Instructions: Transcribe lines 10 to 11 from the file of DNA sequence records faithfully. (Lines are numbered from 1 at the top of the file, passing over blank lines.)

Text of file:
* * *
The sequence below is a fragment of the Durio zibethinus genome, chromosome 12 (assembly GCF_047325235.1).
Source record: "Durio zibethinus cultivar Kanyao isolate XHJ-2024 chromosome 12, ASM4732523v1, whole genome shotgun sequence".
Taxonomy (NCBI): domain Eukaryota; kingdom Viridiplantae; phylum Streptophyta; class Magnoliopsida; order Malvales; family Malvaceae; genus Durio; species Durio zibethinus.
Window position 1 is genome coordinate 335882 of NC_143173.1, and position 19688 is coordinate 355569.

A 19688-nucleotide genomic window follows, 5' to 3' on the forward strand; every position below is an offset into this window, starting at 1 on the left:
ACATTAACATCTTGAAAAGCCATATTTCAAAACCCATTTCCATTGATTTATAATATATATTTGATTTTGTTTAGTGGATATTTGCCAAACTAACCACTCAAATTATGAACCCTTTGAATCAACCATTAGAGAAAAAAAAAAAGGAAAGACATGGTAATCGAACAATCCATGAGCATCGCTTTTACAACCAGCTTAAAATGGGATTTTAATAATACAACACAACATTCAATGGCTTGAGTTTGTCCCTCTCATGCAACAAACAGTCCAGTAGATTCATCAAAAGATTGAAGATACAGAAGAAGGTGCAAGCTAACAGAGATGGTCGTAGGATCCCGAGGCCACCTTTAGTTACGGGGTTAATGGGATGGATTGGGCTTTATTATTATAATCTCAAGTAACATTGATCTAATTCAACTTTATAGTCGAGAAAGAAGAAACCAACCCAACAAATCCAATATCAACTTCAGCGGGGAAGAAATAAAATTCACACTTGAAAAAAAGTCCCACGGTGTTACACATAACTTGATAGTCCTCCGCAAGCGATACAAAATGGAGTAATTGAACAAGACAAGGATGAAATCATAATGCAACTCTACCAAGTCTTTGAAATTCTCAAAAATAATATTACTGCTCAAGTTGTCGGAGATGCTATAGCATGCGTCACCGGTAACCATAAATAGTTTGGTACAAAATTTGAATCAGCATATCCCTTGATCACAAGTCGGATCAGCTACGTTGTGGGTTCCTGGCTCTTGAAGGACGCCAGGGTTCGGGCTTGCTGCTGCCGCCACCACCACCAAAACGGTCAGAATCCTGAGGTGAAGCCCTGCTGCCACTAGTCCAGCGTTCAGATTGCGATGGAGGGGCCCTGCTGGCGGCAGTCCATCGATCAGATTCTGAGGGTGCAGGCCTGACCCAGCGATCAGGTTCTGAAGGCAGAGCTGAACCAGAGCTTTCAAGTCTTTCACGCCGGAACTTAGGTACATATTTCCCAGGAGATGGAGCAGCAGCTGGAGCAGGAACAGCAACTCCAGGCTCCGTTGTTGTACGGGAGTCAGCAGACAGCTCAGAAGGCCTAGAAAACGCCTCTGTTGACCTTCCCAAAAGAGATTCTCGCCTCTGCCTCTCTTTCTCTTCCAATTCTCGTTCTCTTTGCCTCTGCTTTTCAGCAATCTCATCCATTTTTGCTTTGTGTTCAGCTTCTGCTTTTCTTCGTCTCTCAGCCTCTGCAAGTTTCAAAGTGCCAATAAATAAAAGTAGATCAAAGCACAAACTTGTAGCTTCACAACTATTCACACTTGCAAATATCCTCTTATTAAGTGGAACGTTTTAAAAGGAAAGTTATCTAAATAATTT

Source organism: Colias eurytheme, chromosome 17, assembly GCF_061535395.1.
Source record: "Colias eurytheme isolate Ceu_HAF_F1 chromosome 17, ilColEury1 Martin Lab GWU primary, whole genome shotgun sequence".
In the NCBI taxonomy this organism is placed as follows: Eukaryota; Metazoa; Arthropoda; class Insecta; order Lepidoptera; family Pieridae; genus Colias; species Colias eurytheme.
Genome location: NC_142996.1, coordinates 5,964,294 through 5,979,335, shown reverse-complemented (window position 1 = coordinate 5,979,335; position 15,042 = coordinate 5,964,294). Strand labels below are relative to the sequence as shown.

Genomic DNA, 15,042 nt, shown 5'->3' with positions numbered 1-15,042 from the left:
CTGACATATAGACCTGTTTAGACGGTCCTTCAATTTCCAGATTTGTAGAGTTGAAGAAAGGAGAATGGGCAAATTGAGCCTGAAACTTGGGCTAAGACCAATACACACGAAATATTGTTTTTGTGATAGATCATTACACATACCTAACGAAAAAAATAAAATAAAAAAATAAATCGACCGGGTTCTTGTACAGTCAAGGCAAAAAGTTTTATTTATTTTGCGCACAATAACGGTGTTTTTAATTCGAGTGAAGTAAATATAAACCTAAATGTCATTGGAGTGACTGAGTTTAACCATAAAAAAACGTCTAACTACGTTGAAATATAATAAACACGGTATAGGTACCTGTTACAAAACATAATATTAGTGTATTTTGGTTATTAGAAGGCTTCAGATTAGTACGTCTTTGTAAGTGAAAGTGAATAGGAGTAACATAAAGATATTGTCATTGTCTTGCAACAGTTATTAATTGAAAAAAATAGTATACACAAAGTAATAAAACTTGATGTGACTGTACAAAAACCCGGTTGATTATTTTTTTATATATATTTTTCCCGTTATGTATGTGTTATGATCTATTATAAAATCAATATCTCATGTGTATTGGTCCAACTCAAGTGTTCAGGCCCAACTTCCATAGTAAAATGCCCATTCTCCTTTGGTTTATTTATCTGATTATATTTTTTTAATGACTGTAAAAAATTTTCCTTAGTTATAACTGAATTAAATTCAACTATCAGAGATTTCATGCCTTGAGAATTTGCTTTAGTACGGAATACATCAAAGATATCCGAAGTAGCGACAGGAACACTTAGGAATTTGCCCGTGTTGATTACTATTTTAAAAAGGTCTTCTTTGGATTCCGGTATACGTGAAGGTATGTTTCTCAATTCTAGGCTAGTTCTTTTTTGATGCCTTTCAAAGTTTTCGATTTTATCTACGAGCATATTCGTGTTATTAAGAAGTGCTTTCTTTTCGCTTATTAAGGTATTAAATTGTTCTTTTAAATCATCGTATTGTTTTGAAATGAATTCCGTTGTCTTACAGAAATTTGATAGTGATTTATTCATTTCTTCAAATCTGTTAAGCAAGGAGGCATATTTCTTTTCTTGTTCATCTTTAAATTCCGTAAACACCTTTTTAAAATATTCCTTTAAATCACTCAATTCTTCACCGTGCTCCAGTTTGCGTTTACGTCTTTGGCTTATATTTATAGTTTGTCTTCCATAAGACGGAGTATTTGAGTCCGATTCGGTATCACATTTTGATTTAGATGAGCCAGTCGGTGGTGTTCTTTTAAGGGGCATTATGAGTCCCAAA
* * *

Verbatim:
Genome location: NC_142996.1, coordinates 5,964,294 through 5,979,335, shown reverse-complemented (window position 1 = coordinate 5,979,335; position 15,042 = coordinate 5,964,294). Strand labels below are relative to the sequence as shown.

Genomic DNA, 15,042 nt, shown 5'->3' with positions numbered 1-15,042 from the left: